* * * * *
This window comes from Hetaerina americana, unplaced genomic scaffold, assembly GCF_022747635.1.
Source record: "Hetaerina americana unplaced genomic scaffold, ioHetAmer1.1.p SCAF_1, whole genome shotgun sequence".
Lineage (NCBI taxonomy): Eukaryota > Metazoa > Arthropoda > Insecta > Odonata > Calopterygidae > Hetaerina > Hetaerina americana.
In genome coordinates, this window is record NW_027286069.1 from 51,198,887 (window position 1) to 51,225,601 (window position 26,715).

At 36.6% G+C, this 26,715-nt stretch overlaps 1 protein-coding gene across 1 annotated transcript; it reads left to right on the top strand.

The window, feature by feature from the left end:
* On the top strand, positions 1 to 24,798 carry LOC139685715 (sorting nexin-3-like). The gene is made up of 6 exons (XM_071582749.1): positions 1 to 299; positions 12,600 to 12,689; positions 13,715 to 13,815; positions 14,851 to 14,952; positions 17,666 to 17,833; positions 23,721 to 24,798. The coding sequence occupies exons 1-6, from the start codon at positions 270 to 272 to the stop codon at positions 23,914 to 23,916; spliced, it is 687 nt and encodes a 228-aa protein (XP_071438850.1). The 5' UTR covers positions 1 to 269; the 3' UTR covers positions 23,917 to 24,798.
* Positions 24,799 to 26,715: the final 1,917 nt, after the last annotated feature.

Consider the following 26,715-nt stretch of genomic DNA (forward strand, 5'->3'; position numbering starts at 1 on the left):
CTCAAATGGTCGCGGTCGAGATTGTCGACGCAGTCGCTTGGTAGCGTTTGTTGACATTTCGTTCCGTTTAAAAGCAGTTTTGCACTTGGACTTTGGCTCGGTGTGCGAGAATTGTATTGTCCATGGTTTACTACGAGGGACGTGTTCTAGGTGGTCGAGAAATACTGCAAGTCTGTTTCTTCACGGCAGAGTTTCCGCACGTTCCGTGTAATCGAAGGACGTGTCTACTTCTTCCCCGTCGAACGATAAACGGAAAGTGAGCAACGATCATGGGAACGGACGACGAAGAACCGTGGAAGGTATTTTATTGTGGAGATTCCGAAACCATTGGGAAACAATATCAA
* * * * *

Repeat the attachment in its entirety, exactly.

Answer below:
This window comes from Hetaerina americana, unplaced genomic scaffold, assembly GCF_022747635.1.
Source record: "Hetaerina americana unplaced genomic scaffold, ioHetAmer1.1.p SCAF_1, whole genome shotgun sequence".
Lineage (NCBI taxonomy): Eukaryota > Metazoa > Arthropoda > Insecta > Odonata > Calopterygidae > Hetaerina > Hetaerina americana.
In genome coordinates, this window is record NW_027286069.1 from 51,198,887 (window position 1) to 51,225,601 (window position 26,715).

At 36.6% G+C, this 26,715-nt stretch overlaps 1 protein-coding gene across 1 annotated transcript; it reads left to right on the top strand.

The window, feature by feature from the left end:
* On the top strand, positions 1 to 24,798 carry LOC139685715 (sorting nexin-3-like). The gene is made up of 6 exons (XM_071582749.1): positions 1 to 299; positions 12,600 to 12,689; positions 13,715 to 13,815; positions 14,851 to 14,952; positions 17,666 to 17,833; positions 23,721 to 24,798. The coding sequence occupies exons 1-6, from the start codon at positions 270 to 272 to the stop codon at positions 23,914 to 23,916; spliced, it is 687 nt and encodes a 228-aa protein (XP_071438850.1). The 5' UTR covers positions 1 to 269; the 3' UTR covers positions 23,917 to 24,798.
* Positions 24,799 to 26,715: the final 1,917 nt, after the last annotated feature.

Consider the following 26,715-nt stretch of genomic DNA (forward strand, 5'->3'; position numbering starts at 1 on the left):
CTCAAATGGTCGCGGTCGAGATTGTCGACGCAGTCGCTTGGTAGCGTTTGTTGACATTTCGTTCCGTTTAAAAGCAGTTTTGCACTTGGACTTTGGCTCGGTGTGCGAGAATTGTATTGTCCATGGTTTACTACGAGGGACGTGTTCTAGGTGGTCGAGAAATACTGCAAGTCTGTTTCTTCACGGCAGAGTTTCCGCACGTTCCGTGTAATCGAAGGACGTGTCTACTTCTTCCCCGTCGAACGATAAACGGAAAGTGAGCAACGATCATGGGAACGGACGACGAAGAACCGTGGAAGGTATTTTATTGTGGAGATTCCGAAACCATTGGGAAACAATATCAA